Court documents show the warrant was requested by a probation officer on March 26, more than two weeks after Philippe's probation sentence should have been suspended.
Damon Dawson, the area director of Sentinel Offender Services, said the warrant application was filed as a part of the normal, paperwork-laden process of the justice system. The probation officer, Carlie Saint Cyr, saw Philippe's name on a list given to her by sheriff's deputies, saw she didn't show up when she was assigned to show up, and filed a warrant request. Saint Cyr didn't check the court's computer system, which showed the fine had been paid and the probation was dependent on the unpaid fine. It would have been out of the ordinary for Saint Cyr to check the court's records system, according to Dawson, since the applicable paperwork is supposed to be delivered to the probation officers, informing them a sentence has been suspended and a fine has been paid.
"What happened was a failure -- I don't know on whose part -- to have that communicated," Dawson said.
Following procedures, Saint Cyr filled out the appropriate paperwork for a no-show, and sent the warrant request on to the State Court Judge. Judge Benefield signed the warrant, and the county's justice system churned on.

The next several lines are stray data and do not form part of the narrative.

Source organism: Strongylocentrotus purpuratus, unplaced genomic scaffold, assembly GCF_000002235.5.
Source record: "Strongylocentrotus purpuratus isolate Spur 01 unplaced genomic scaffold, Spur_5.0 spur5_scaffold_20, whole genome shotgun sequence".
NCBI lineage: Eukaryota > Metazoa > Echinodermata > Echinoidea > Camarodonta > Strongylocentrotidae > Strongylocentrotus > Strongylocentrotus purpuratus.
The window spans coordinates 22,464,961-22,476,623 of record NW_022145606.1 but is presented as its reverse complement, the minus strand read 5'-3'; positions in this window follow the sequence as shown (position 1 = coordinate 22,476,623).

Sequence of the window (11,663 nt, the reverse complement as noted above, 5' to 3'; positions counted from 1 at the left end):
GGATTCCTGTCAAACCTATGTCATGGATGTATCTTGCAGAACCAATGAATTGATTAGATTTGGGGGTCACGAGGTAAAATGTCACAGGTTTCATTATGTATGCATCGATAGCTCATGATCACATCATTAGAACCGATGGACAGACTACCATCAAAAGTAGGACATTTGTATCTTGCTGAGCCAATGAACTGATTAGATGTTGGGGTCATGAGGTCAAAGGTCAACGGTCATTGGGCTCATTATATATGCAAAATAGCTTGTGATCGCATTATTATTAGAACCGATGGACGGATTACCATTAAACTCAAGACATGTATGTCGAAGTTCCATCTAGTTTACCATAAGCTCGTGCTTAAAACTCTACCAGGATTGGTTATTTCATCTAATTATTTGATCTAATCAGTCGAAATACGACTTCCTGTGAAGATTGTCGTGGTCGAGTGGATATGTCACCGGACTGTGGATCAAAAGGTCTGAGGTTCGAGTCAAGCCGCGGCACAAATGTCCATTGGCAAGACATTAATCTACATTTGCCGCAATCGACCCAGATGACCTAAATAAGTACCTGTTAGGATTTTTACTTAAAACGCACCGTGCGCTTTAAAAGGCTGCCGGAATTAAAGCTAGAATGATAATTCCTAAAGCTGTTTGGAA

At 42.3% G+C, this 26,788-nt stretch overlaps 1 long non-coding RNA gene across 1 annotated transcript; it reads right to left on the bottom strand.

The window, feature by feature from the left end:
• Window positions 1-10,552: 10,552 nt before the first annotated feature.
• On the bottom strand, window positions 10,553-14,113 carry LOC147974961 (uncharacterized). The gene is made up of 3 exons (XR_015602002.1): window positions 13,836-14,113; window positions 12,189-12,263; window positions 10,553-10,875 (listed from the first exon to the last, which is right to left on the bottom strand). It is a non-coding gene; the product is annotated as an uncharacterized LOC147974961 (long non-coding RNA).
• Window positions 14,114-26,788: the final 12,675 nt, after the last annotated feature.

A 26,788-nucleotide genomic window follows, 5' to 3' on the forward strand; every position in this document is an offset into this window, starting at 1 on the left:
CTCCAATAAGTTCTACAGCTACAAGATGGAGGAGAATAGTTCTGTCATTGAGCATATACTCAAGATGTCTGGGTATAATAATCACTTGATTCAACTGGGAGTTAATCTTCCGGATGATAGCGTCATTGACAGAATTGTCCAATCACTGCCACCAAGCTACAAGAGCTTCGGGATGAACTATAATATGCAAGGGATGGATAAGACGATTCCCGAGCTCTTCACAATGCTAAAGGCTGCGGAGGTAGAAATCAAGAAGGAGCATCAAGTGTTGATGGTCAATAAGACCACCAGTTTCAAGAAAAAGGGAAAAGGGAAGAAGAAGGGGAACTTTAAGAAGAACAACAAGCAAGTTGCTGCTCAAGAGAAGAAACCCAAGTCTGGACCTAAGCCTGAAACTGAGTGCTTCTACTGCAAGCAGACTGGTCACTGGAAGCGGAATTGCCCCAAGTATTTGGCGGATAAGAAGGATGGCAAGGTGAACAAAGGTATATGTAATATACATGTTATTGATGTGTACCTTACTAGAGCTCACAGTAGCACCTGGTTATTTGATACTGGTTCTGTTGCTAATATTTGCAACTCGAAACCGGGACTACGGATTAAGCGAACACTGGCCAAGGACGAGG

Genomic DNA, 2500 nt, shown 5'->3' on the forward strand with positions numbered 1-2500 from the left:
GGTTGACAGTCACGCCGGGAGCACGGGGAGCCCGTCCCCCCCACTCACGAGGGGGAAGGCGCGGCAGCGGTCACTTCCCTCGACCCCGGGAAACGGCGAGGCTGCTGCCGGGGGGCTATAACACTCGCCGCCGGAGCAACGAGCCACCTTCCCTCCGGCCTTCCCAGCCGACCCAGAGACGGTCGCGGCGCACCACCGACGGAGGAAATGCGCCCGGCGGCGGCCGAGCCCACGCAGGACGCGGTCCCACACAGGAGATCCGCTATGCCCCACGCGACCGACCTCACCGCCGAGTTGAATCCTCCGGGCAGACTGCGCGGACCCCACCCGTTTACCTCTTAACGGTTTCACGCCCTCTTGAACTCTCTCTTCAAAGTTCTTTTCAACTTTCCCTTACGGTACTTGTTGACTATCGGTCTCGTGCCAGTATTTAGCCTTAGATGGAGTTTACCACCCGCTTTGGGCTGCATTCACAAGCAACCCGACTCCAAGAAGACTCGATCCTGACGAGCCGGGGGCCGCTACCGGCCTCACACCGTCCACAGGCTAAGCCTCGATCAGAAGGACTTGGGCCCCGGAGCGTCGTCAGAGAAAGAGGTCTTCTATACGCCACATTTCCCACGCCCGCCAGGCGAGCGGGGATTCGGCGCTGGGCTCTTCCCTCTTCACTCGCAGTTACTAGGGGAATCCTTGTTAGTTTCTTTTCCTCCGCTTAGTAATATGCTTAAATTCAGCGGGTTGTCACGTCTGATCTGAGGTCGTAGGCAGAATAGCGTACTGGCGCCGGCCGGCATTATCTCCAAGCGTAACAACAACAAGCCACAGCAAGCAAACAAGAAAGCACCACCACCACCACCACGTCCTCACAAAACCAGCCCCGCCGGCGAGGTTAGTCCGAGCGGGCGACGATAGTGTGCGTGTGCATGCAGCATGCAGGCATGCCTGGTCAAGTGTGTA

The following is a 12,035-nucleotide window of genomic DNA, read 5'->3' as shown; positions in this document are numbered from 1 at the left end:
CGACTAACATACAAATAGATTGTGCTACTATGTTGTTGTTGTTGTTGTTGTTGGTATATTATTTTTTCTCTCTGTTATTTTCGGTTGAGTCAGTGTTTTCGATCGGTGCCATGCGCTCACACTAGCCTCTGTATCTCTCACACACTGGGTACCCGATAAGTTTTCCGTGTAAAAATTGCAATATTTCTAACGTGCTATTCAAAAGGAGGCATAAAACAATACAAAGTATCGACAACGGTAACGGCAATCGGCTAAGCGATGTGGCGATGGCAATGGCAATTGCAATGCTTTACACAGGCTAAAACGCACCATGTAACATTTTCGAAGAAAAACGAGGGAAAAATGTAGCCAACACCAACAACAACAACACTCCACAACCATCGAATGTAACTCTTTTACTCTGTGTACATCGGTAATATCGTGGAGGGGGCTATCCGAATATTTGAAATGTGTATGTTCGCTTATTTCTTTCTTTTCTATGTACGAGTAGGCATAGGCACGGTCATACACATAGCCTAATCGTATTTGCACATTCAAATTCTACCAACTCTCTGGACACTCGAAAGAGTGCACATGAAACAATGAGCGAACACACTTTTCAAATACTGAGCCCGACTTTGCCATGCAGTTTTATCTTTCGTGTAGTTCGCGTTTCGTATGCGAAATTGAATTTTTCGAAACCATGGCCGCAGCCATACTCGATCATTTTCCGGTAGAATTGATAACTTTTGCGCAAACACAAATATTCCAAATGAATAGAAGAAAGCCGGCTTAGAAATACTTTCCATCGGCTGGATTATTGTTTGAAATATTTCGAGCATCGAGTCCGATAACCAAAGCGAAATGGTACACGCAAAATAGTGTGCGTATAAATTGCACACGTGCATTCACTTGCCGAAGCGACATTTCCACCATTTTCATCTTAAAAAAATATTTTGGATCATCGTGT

The county police department, looking at the large number of un-served warrants in a high-crime corridor, made 15 arrests during a six-hour sweep.
"I feel like it was a clerk error," Philippe said, "But [the probation office] was pretty nonchalant with what they were doing and you can't be. You're messing with people's lives."
On Monday morning, after more than a full day in jail, Philippe was told she could speak to a judge on Tuesday. Her sister found the receipt and the two women appeared before Benefield at 8 a.m.
"Ma'am," Philippe remembered him saying. "I don't know what's going on. I'm going to order your immediate release."
Court documents show Benefield issued a revocation of probation order, writing "Release defendant and close case" in black pen and signing his name.
About 12 hours later -- about 70 hours after she was arrested -- Philippe was released from the county jail.
She returned to her Jonesboro home and her 2-year-old daughter, Alanamarie, and she tried to start studying for a math test, required for her nursing degree.
"I have a big test today," Philippe said Wednesday, the day after she was released, "and I can't even focus. I could still be in jail, if my sister didn't come down and help me, or if I didn't keep that receipt."
Her brother, a Florida police officer, thinks she should sue for false arrest, but Philippe said she doesn't want any money. She just wants an apology, she said, and wants to be secure again, to know this couldn't happen again.
"Now I'm paranoid," she said. "No matter what I do they can arrest me. I don't know if I want to live in Georgia anymore. I was helpless. My voice was not heard and I was helpless and it didn't matter that it was a mistake, like, regardless, I was still the criminal.
"Everybody in jail is not always guilty," she said.